# The universe?

Discussion in 'Physics & Math' started by god-of-course, Sep 20, 2003.

1. ### James RJust this guy, you know?Staff Member

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31,445
MacM:

I wrote: f/0 = i

It seems that if we multiply both sides by 0 we get: f = i &times; 0

That would be true and valid, but the question is: <b>which</b> f is the answer to i &times; 0? The original equation worked for any finite number, so the second equation must as well.

That is why the expression i &times; 0 is indeterminate - it's answer could conceivably be any finite number.

3. ### leeausRegistered Senior Member

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Hello Malikiri

Because you say so? That's my second favorite type of proof - proof by assertion.

That sort of proof was learnt and learnt well from JR. It is probably the best, not second best. Something is right because you say it is right.

A while ago leeaus outlined the fundamental differences of view.

We are not likely to get anywhere further.

The mathematical point of view is infinite distance exists in all directions with beginnings at all points of space. Proof of this involves numbers and sleight of hand logic that says the finite must be infinite. The proof was dependent on a must conclude scenario. The absoluteness of the proof was never given so it naturally argued with those who the same conclusion could not be forced upon.

The geometric point of view is infinite distance, if it exists, would encompass all distance. This more rigid definition of what infinite distance would be denies the idea of infinite distance having a beginning.

Line: ...An infinite line passing through points A and B

During the thread Phoenix 2634 was so moved to supply some definitions. That was the definition of an infinite line. The definition sided with the geometric point of view, not the mathematical one. Passing through is not a beginning.

So the world could be divided into two groups at least.

Those content with infinite distance having a beginning.

And those not so content.

Have you any ideas of how such can be taken further here?

There has been nothing on this thread to sway logic in favour of infinite distance having a beginning. A beginning expressly says that the distance being considered does not encompass all distance.

Presume your reference to LSD is to drugs. No advice is being given to take drugs to understand that 2,3,4,5… belong within 1.

What you call a half fits twice within 1. That is where your two comes from. What you call 1/3 fits 3 times within 1 etc. Get the picture. What you call infinity is the end of the series.

Pretty straight forward really. Just gives order to your mathematics.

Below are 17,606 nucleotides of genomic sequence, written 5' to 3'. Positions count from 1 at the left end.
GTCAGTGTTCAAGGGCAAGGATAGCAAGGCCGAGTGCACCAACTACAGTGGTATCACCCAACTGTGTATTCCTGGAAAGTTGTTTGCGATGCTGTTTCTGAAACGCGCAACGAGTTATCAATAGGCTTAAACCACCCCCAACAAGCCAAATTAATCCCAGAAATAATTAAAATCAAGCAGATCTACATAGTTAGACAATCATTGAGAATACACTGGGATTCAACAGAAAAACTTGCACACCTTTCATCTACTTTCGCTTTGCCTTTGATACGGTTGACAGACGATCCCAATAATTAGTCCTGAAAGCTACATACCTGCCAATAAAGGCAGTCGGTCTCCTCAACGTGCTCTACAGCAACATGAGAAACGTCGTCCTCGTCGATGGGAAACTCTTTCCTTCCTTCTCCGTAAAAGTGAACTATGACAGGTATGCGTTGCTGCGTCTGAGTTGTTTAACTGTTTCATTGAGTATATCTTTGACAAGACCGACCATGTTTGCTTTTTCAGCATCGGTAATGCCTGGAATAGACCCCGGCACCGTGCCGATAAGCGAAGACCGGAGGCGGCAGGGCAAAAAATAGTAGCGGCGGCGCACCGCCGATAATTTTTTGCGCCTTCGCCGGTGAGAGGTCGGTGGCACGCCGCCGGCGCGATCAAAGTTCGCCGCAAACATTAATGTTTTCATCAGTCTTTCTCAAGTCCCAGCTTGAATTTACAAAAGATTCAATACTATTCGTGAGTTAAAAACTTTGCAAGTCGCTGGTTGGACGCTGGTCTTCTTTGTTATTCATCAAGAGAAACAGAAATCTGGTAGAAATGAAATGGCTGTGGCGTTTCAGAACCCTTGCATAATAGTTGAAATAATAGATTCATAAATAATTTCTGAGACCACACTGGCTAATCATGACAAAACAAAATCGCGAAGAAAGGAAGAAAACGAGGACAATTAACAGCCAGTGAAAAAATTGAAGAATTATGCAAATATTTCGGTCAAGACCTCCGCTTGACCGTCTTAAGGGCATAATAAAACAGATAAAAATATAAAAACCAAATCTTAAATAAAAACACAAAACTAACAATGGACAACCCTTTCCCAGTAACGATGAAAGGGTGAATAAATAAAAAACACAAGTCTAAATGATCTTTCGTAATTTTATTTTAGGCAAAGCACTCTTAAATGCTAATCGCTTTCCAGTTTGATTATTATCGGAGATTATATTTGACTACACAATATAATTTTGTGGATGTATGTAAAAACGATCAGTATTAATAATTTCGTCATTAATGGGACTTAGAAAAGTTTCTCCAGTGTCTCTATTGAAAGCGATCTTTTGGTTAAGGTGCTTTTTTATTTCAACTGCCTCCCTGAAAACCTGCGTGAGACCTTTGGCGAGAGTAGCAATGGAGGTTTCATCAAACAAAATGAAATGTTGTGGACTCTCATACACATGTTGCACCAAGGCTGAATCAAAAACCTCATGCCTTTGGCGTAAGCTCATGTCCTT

When you simply allow 2 to follow 1 you have no ordered explanation of where the 2 has come from have you. It just suddenly appears.

And, of course, speaking of 2, the world is divided into two groups. Those who say infinite distance would encompass all distance if it exists. And those who blindly say infinite distance has a beginning.

Regards
leeaus

5. ### malkiriRegistered Senior Member

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198
Maybe. My favorite type of proof is proof by example.

I agree, as I'm sure many others do, but probably not for the same reason you think so.

It has, you just haven't recognized it.

That definition is indeed correct, but that's not what we're arguing about. We're arguing over whether a geometric ray is infinite. Our terminology has been muddled, but whatever name you give the concept, his definition of a set of points with only one at infinity is the concept we've been arguing over. You seem eager to agree with his definitions, which are correct.

Again, nothing that you've recognized. Plenty of valid points have been raised which you've attempted to shoot down with either erroneous or irrelavent information. The point you're failing to grasp is that infinity is not defined as being everything.

When you simply allow 1/3 to follow 1/2, you have no ordered explanation of where the 1/3 has come from, have you?

7. ### leeausRegistered Senior Member

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Hello Malikri
Agreed. The proof kind of proof is the best kind proof. You missed the irony, sarcasm, satire and dedicated wit within the remark about assertion being the best kind. You miss a lot of things.

Ray: in geometry a ray is usually taken to be a half infinite line with one of the two points A and B taken to be at infinity.